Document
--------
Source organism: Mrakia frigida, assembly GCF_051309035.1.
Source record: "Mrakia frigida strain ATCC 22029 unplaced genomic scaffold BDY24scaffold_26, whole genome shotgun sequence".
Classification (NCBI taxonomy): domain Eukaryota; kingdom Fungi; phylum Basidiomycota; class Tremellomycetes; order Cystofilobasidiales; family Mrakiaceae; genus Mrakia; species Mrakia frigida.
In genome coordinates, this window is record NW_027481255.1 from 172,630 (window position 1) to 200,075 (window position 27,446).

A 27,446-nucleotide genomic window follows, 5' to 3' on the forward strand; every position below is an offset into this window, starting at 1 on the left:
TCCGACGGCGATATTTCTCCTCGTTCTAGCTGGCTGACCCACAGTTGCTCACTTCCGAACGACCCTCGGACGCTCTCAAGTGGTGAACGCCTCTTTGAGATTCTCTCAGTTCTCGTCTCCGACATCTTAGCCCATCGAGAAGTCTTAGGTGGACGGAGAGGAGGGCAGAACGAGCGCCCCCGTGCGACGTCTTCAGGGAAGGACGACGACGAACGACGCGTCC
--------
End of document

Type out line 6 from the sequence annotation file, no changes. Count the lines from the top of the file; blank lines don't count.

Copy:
TCCGACGGCGATATTTCTCCTCGTTCTAGCTGGCTGACCCACAGTTGCTCACTTCCGAACGACCCTCGGACGCTCTCAAGTGGTGAACGCCTCTTTGAGATTCTCTCAGTTCTCGTCTCCGACATCTTAGCCCATCGAGAAGTCTTAGGTGGACGGAGAGGAGGGCAGAACGAGCGCCCCCGTGCGACGTCTTCAGGGAAGGACGACGACGAACGACGCGTCC